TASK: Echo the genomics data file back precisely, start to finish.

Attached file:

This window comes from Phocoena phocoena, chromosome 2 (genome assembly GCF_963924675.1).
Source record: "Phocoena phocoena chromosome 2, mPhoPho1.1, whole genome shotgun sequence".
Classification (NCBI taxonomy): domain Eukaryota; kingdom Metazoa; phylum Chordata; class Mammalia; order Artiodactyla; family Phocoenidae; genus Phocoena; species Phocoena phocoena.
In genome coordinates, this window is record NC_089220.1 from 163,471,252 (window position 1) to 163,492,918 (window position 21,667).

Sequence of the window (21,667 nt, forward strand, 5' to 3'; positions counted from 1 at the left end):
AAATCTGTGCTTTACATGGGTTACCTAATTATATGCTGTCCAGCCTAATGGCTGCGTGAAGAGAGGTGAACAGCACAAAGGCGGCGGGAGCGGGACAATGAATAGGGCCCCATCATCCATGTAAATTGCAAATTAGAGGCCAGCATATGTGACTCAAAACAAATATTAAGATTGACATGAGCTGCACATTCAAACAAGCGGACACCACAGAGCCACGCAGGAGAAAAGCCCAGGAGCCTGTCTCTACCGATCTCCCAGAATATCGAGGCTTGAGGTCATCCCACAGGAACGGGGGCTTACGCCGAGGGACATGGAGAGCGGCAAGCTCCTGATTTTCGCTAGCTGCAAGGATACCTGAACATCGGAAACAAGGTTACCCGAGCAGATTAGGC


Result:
This window comes from Phocoena phocoena, chromosome 2 (genome assembly GCF_963924675.1).
Source record: "Phocoena phocoena chromosome 2, mPhoPho1.1, whole genome shotgun sequence".
Classification (NCBI taxonomy): domain Eukaryota; kingdom Metazoa; phylum Chordata; class Mammalia; order Artiodactyla; family Phocoenidae; genus Phocoena; species Phocoena phocoena.
In genome coordinates, this window is record NC_089220.1 from 163,471,252 (window position 1) to 163,492,918 (window position 21,667).

Sequence of the window (21,667 nt, forward strand, 5' to 3'; positions counted from 1 at the left end):
AAATCTGTGCTTTACATGGGTTACCTAATTATATGCTGTCCAGCCTAATGGCTGCGTGAAGAGAGGTGAACAGCACAAAGGCGGCGGGAGCGGGACAATGAATAGGGCCCCATCATCCATGTAAATTGCAAATTAGAGGCCAGCATATGTGACTCAAAACAAATATTAAGATTGACATGAGCTGCACATTCAAACAAGCGGACACCACAGAGCCACGCAGGAGAAAAGCCCAGGAGCCTGTCTCTACCGATCTCCCAGAATATCGAGGCTTGAGGTCATCCCACAGGAACGGGGGCTTACGCCGAGGGACATGGAGAGCGGCAAGCTCCTGATTTTCGCTAGCTGCAAGGATACCTGAACATCGGAAACAAGGTTACCCGAGCAGATTAGGC